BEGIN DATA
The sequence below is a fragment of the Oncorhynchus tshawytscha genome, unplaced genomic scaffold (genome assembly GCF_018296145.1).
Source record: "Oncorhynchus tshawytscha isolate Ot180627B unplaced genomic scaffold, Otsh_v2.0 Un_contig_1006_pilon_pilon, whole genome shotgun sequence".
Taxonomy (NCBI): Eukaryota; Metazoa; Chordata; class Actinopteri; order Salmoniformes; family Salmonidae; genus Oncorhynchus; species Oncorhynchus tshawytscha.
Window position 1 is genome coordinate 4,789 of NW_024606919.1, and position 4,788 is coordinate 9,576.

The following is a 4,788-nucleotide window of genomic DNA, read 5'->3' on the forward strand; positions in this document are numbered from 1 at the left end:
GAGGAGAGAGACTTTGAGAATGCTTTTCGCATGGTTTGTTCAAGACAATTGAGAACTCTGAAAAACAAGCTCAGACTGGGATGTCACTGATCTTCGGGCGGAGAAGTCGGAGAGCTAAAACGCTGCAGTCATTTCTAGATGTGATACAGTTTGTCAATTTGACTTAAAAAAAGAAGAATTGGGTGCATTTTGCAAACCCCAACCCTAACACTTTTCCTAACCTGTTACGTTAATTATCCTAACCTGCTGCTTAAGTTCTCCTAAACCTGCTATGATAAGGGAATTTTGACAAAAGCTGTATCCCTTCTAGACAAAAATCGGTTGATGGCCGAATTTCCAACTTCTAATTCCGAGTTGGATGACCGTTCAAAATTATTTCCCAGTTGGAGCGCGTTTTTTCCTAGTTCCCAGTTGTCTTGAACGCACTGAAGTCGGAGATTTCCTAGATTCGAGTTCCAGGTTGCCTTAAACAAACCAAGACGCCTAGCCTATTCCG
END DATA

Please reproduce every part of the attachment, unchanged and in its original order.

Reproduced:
The sequence below is a fragment of the Oncorhynchus tshawytscha genome, unplaced genomic scaffold (genome assembly GCF_018296145.1).
Source record: "Oncorhynchus tshawytscha isolate Ot180627B unplaced genomic scaffold, Otsh_v2.0 Un_contig_1006_pilon_pilon, whole genome shotgun sequence".
Taxonomy (NCBI): Eukaryota; Metazoa; Chordata; class Actinopteri; order Salmoniformes; family Salmonidae; genus Oncorhynchus; species Oncorhynchus tshawytscha.
Window position 1 is genome coordinate 4,789 of NW_024606919.1, and position 4,788 is coordinate 9,576.

The following is a 4,788-nucleotide window of genomic DNA, read 5'->3' on the forward strand; positions in this document are numbered from 1 at the left end:
GAGGAGAGAGACTTTGAGAATGCTTTTCGCATGGTTTGTTCAAGACAATTGAGAACTCTGAAAAACAAGCTCAGACTGGGATGTCACTGATCTTCGGGCGGAGAAGTCGGAGAGCTAAAACGCTGCAGTCATTTCTAGATGTGATACAGTTTGTCAATTTGACTTAAAAAAAGAAGAATTGGGTGCATTTTGCAAACCCCAACCCTAACACTTTTCCTAACCTGTTACGTTAATTATCCTAACCTGCTGCTTAAGTTCTCCTAAACCTGCTATGATAAGGGAATTTTGACAAAAGCTGTATCCCTTCTAGACAAAAATCGGTTGATGGCCGAATTTCCAACTTCTAATTCCGAGTTGGATGACCGTTCAAAATTATTTCCCAGTTGGAGCGCGTTTTTTCCTAGTTCCCAGTTGTCTTGAACGCACTGAAGTCGGAGATTTCCTAGATTCGAGTTCCAGGTTGCCTTAAACAAACCAAGACGCCTAGCCTATTCCG